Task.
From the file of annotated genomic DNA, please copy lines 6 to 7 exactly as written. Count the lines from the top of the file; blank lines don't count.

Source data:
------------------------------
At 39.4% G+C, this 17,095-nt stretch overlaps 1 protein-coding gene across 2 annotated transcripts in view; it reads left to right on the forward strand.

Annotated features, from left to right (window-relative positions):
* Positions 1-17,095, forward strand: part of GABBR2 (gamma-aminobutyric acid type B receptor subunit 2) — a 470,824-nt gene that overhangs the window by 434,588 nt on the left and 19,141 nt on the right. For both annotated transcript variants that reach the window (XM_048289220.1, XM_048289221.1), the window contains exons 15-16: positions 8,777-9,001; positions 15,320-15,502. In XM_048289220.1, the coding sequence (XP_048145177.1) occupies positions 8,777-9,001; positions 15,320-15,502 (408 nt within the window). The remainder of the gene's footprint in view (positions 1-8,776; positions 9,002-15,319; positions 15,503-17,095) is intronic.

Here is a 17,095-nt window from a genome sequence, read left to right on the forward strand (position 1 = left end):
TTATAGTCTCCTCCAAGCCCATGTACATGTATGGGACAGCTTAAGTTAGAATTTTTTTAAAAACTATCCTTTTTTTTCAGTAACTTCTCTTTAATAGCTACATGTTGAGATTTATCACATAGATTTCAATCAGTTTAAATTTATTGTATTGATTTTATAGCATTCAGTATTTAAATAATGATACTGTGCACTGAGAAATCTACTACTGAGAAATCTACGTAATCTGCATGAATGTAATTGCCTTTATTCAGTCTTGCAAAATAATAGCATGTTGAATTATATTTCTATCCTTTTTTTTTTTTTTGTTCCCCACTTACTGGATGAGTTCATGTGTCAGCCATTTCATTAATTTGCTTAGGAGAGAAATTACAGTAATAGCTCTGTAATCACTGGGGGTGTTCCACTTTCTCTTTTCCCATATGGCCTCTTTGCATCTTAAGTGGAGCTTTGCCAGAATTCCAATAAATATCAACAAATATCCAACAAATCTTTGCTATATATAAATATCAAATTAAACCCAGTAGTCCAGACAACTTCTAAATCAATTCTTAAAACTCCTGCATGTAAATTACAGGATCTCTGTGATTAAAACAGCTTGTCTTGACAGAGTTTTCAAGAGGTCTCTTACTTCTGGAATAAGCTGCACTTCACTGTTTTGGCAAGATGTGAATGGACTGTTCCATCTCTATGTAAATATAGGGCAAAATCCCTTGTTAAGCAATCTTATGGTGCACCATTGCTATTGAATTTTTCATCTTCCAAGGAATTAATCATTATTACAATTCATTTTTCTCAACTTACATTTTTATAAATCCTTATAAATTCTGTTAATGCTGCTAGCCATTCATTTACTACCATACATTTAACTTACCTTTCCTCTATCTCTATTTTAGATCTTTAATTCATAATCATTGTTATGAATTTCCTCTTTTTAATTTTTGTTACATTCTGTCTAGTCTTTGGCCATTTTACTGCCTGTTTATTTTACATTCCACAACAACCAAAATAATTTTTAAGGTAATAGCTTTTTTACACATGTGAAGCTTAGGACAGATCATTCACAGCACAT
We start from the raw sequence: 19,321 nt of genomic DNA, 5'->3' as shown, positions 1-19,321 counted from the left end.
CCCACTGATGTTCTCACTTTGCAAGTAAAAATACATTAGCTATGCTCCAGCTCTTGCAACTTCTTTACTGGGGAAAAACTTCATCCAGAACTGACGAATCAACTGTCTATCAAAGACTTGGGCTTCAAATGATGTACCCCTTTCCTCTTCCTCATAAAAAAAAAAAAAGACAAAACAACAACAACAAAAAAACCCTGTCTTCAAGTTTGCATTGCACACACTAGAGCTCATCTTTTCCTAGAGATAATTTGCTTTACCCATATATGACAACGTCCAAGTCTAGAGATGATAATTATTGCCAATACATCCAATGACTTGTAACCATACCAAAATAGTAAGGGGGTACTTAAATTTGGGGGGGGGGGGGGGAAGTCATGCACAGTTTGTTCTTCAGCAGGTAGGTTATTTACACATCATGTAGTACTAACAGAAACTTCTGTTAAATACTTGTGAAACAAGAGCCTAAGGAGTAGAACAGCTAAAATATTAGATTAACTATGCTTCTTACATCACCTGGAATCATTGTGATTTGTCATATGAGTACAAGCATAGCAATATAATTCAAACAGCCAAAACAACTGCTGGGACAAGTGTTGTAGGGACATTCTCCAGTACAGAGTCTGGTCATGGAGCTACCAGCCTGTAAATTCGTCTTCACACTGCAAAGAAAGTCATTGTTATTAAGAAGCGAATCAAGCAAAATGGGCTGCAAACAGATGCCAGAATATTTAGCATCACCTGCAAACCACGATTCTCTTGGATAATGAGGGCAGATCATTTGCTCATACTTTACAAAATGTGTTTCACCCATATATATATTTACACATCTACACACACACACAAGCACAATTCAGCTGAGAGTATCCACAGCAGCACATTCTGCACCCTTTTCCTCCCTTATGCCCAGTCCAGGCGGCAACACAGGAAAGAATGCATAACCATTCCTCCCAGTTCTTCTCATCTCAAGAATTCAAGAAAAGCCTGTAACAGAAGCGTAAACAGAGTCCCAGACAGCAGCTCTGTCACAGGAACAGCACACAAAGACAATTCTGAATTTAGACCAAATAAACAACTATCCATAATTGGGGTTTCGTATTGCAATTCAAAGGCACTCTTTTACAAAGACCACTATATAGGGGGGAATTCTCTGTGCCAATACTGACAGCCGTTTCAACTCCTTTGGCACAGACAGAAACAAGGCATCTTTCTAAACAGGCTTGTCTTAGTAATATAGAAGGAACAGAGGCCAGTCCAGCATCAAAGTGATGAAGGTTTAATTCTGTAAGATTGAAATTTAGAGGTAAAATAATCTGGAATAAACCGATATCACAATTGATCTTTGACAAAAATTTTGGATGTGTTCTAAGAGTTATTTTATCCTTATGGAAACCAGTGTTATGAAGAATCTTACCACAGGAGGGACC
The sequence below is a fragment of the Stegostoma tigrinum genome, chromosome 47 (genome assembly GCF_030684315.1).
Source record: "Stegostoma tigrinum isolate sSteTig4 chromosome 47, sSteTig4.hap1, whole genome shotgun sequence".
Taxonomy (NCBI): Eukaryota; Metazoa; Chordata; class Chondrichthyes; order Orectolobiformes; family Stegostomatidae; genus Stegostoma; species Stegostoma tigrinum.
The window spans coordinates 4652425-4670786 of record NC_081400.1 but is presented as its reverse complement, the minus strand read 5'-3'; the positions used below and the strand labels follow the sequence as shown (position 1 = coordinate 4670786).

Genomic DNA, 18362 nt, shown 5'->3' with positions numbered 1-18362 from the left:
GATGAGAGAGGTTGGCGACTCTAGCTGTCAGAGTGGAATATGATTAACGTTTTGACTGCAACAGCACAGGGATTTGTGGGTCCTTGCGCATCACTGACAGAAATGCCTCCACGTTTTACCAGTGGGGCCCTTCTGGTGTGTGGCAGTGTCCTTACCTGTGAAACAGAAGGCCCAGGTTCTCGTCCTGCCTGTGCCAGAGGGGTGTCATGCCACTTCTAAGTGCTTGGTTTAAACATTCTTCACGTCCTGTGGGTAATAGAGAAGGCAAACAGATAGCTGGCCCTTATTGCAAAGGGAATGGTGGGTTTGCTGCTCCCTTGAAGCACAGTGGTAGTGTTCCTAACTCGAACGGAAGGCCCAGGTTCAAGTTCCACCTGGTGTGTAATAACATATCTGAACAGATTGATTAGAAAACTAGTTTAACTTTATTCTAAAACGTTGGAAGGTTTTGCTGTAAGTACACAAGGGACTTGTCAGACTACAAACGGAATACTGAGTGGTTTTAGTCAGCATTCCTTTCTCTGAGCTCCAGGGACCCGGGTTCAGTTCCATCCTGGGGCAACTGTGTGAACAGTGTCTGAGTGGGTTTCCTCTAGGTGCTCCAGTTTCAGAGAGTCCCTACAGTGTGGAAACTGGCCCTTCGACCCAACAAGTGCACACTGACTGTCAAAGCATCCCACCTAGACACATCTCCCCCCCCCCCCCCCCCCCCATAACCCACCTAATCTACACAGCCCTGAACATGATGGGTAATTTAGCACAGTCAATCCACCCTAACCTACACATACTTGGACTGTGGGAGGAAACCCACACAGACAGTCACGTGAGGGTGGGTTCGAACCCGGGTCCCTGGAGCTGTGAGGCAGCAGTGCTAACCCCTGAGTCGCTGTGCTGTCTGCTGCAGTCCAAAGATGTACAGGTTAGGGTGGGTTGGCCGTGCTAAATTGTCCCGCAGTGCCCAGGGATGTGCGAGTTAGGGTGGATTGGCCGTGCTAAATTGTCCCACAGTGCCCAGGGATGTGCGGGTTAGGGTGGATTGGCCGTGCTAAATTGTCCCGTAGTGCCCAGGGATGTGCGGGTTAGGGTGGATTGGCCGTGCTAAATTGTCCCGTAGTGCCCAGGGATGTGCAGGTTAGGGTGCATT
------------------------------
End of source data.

We start from the raw sequence: 19,321 nt of genomic DNA, 5'->3' as shown, positions 1-19,321 counted from the left end.
CCCACTGATGTTCTCACTTTGCAAGTAAAAATACATTAGCTATGCTCCAGCTCTTGCAACTTCTTTACTGGGGAAAAACTTCATCCAGAACTGACGAATCAACTGTCTATCAAAGACTTGGGCTTCAAATGATGTACCCCTTTCCTCTTCCTCATAAAAAAAAAAAAAGACAAAACAACAACAACAAAAAAACCCTGTCTTCAAGTTTGCATTGCACACACTAGAGCTCATCTTTTCCTAGAGATAATTTGCTTTACCCATATATGACAACGTCCAAGTCTAGAGATGATAATTATTGCCAATACATCCAATGACTTGTAACCATACCAAAATAGTAAGGGGGTACTTAAATTTGGGGGGGGGGGGGGGAAGTCATGCACAGTTTGTTCTTCAGCAGGTAGGTTATTTACACATCATGTAGTACTAACAGAAACTTCTGTTAAATACTTGTGAAACAAGAGCCTAAGGAGTAGAACAGCTAAAATATTAGATTAACTATGCTTCTTACATCACCTGGAATCATTGTGATTTGTCATATGAGTACAAGCATAGCAATATAATTCAAACAGCCAAAACAACTGCTGGGACAAGTGTTGTAGGGACATTCTCCAGTACAGAGTCTGGTCATGGAGCTACCAGCCTGTAAATTCGTCTTCACACTGCAAAGAAAGTCATTGTTATTAAGAAGCGAATCAAGCAAAATGGGCTGCAAACAGATGCCAGAATATTTAGCATCACCTGCAAACCACGATTCTCTTGGATAATGAGGGCAGATCATTTGCTCATACTTTACAAAATGTGTTTCACCCATATATATATTTACACATCTACACACACACACAAGCACAATTCAGCTGAGAGTATCCACAGCAGCACATTCTGCACCCTTTTCCTCCCTTATGCCCAGTCCAGGCGGCAACACAGGAAAGAATGCATAACCATTCCTCCCAGTTCTTCTCATCTCAAGAATTCAAGAAAAGCCTGTAACAGAAGCGTAAACAGAGTCCCAGACAGCAGCTCTGTCACAGGAACAGCACACAAAGACAATTCTGAATTTAGACCAAATAAACAACTATCCATAATTGGGGTTTCGTATTGCAATTCAAAGGCACTCTTTTACAAAGACCACTATATAGGGGGGAATTCTCTGTGCCAATACTGACAGCCGTTTCAACTCCTTTGGCACAGACAGAAACAAGGCATCTTTCTAAACAGGCTTGTCTTAGTAATATAGAAGGAACAGAGGCCAGTCCAGCATCAAAGTGATGAAGGTTTAATTCTGTAAGATTGAAATTTAGAGGTAAAATAATCTGGAATAAACCGATATCACAATTGATCTTTGACAAAAATTTTGGATGTGTTCTAAGAGTTATTTTATCCTTATGGAAACCAGTGTTATGAAGAATCTTACCACAGGAGGGACC